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Title: Multiscale predictive modelling of ultra-high temperature structural ceramics
Author: Pettina', Michele
ISNI:       0000 0004 7657 1221
Awarding Body: Imperial College London
Current Institution: Imperial College London
Date of Award: 2017
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Components in high-flow environments such as hypersonic vehicle nose cap and leading edges are subject to high temperatures and thermal gradients, with the requirement that they must maintain their geometric and structural integrity. A substantial increase in the capabilities of ceramic materials at the limits of temperatures and operational loads is being pursued, in order to use them in advanced hypersonic vehicles. Ultra-high temperature ceramics (UHTCs) are considered attractive candidates for nose cones and sharp leading edges of next generation hypersonic re-entry vehicles thanks to their high melting point, good stability at high temperature and high thermal and electrical conductivity. This project, funded by the UK's Defence Science and Technology Laboratory (Dstl), aims at developing computational methods to assess damage and failure in UHTCs to aid in the design of laboratory tests, thus reducing time and costs associated with experiments. In fact, UHTC components may undergo creep and surface oxidation while operating at high temperature in aggressive environment, as well as fail prematurely due to thermal shock. It is therefore essential to be able to predict such phenomena to provide a powerful tool that can be useful for hypersonic vehicle design. A continuum damage mechanics-based model running as a custom user subroutine in the finite element (FE) software Abaqus is hereby proposed to account for damage due to creep and time-dependent material oxidation. Following an initial validation on a representative three point bend geometry to illustrate the methodology proposed to predict creep damage, a simple novel approach to estimate oxidation damage was incorporated in the user subroutine. Additionally, a microstructural model was introduced in the FE code to be able to treat grains and grain boundaries separately in the analysis, making it possible to simulate enhanced diffusion to grain boundaries. The same approach was also used to predict the heat flow, temperature distribution, phase transition and stress distribution during high heat flux laser tests and compared with experimental results.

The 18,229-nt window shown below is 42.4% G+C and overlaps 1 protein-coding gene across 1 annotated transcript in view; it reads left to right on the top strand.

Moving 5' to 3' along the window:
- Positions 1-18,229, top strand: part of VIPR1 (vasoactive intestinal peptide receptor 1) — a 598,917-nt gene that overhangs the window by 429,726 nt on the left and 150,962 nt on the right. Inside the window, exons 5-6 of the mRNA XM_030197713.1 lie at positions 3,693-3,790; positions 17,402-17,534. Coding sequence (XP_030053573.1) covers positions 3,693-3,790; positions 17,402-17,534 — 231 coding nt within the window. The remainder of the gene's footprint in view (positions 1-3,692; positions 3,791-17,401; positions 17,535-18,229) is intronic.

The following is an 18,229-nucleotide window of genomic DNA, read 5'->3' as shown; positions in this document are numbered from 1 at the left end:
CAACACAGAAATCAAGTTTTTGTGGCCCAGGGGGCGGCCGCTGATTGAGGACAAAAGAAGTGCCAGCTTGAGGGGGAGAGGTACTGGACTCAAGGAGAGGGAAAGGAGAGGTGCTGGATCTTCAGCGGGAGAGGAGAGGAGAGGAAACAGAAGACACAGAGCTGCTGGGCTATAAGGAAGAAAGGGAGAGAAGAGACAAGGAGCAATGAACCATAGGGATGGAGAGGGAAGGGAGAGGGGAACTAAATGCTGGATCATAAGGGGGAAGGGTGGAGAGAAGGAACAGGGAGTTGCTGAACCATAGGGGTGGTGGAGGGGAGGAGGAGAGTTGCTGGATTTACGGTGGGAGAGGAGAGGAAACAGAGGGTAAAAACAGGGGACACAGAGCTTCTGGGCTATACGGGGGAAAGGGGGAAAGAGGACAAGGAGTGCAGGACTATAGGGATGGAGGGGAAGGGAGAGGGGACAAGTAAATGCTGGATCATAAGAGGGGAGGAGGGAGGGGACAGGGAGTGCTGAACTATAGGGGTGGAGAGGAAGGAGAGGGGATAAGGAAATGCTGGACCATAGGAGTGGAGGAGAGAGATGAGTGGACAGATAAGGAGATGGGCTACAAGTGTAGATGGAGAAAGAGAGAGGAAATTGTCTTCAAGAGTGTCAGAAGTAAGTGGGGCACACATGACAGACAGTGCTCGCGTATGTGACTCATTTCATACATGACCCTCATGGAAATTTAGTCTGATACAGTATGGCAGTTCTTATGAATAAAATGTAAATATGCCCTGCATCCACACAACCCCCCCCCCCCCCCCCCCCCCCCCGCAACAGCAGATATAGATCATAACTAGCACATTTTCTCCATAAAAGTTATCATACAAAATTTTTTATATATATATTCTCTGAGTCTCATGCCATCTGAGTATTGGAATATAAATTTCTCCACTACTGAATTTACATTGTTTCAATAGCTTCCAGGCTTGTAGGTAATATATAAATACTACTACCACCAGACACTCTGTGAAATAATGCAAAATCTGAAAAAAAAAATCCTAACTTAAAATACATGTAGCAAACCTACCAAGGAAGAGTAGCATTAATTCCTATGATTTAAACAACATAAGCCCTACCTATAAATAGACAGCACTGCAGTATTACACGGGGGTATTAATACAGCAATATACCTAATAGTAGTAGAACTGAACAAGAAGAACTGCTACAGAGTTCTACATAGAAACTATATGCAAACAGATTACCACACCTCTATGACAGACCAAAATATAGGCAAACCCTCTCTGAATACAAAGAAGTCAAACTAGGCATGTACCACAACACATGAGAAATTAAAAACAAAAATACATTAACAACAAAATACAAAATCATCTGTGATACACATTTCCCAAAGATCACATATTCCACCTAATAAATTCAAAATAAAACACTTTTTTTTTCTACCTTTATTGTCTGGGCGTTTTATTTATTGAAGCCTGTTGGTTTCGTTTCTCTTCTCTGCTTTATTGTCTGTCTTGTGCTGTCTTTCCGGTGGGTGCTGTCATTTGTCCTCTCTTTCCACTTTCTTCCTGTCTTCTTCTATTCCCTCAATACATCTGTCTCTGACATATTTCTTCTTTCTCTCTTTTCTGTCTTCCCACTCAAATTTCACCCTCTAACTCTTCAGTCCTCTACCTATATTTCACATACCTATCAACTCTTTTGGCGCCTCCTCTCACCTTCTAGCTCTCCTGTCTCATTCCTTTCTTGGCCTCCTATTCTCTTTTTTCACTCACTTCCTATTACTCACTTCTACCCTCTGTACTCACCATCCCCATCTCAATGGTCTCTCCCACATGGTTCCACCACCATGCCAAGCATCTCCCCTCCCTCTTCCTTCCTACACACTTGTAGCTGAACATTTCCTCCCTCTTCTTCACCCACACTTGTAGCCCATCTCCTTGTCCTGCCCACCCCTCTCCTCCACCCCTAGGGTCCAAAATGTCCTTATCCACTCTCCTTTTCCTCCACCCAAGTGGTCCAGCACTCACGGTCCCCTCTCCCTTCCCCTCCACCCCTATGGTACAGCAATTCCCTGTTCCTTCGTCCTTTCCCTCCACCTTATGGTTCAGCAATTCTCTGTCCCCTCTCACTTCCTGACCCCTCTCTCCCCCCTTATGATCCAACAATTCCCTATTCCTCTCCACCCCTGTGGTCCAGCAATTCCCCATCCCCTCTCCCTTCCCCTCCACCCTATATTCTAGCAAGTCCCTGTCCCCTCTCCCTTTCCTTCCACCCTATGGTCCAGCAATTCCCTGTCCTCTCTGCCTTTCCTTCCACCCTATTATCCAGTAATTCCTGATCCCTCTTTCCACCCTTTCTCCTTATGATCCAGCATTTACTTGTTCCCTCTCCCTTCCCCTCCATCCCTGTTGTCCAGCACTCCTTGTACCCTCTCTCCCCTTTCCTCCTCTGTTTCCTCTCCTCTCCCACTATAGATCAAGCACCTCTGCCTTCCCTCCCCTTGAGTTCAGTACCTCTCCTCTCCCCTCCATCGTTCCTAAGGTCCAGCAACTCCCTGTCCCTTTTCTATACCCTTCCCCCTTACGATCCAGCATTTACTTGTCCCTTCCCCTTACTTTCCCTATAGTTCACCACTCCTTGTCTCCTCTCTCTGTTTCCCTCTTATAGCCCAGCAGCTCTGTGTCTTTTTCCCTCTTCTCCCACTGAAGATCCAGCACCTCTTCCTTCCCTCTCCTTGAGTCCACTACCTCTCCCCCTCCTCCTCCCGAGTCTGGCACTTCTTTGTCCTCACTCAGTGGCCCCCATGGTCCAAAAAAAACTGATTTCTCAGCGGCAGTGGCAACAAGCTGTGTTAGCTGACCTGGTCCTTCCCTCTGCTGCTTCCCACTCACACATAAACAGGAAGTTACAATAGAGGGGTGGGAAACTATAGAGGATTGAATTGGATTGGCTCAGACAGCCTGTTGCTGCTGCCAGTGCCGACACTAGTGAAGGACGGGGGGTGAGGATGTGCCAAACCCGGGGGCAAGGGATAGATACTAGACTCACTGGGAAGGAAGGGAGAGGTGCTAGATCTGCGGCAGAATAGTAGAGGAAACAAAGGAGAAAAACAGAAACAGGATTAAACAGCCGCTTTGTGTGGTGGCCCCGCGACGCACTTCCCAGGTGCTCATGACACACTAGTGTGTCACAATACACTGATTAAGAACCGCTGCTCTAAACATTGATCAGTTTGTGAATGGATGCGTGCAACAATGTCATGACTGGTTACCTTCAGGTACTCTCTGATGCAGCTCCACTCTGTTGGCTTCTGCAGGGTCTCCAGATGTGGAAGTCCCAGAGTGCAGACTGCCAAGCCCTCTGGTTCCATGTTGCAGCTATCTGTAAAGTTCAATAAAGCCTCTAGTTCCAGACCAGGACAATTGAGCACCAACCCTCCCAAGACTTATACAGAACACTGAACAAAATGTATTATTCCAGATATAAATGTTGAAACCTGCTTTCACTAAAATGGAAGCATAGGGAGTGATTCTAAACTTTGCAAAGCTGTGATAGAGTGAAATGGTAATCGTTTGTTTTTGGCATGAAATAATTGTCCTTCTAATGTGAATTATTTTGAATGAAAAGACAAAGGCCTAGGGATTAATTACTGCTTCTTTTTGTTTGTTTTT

Supervisor: Nikbin, Kamran ; Vandeperre, Luc Sponsor: Defence Science and Technology Laboratory
Qualification Name: Thesis (Ph.D.) Qualification Level: Doctoral